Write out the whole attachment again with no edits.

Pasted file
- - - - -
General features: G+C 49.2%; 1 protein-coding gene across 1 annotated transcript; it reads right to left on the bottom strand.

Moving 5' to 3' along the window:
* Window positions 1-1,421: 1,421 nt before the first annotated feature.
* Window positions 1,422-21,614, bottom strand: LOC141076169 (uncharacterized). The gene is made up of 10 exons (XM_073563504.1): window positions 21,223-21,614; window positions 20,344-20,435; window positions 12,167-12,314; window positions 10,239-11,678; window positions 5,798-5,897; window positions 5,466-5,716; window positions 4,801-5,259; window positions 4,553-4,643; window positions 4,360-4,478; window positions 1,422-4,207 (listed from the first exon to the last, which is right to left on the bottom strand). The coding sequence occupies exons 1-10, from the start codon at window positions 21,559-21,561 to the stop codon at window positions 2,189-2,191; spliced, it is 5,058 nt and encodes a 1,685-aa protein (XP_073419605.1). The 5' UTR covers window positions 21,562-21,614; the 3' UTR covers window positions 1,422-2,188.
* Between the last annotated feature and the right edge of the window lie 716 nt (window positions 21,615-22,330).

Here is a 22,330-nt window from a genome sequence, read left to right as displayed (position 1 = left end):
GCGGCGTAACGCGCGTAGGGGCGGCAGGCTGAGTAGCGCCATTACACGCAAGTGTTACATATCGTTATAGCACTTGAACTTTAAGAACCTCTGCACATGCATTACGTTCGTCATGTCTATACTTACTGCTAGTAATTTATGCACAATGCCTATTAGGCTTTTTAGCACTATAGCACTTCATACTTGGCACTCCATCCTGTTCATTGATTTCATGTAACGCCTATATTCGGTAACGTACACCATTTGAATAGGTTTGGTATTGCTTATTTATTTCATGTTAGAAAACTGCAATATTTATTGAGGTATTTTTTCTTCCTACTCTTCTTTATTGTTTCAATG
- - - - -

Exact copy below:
General features: G+C 49.2%; 1 protein-coding gene across 1 annotated transcript; it reads right to left on the bottom strand.

Moving 5' to 3' along the window:
* Window positions 1-1,421: 1,421 nt before the first annotated feature.
* Window positions 1,422-21,614, bottom strand: LOC141076169 (uncharacterized). The gene is made up of 10 exons (XM_073563504.1): window positions 21,223-21,614; window positions 20,344-20,435; window positions 12,167-12,314; window positions 10,239-11,678; window positions 5,798-5,897; window positions 5,466-5,716; window positions 4,801-5,259; window positions 4,553-4,643; window positions 4,360-4,478; window positions 1,422-4,207 (listed from the first exon to the last, which is right to left on the bottom strand). The coding sequence occupies exons 1-10, from the start codon at window positions 21,559-21,561 to the stop codon at window positions 2,189-2,191; spliced, it is 5,058 nt and encodes a 1,685-aa protein (XP_073419605.1). The 5' UTR covers window positions 21,562-21,614; the 3' UTR covers window positions 1,422-2,188.
* Between the last annotated feature and the right edge of the window lie 716 nt (window positions 21,615-22,330).

Here is a 22,330-nt window from a genome sequence, read left to right as displayed (position 1 = left end):
GCGGCGTAACGCGCGTAGGGGCGGCAGGCTGAGTAGCGCCATTACACGCAAGTGTTACATATCGTTATAGCACTTGAACTTTAAGAACCTCTGCACATGCATTACGTTCGTCATGTCTATACTTACTGCTAGTAATTTATGCACAATGCCTATTAGGCTTTTTAGCACTATAGCACTTCATACTTGGCACTCCATCCTGTTCATTGATTTCATGTAACGCCTATATTCGGTAACGTACACCATTTGAATAGGTTTGGTATTGCTTATTTATTTCATGTTAGAAAACTGCAATATTTATTGAGGTATTTTTTCTTCCTACTCTTCTTTATTGTTTCAATG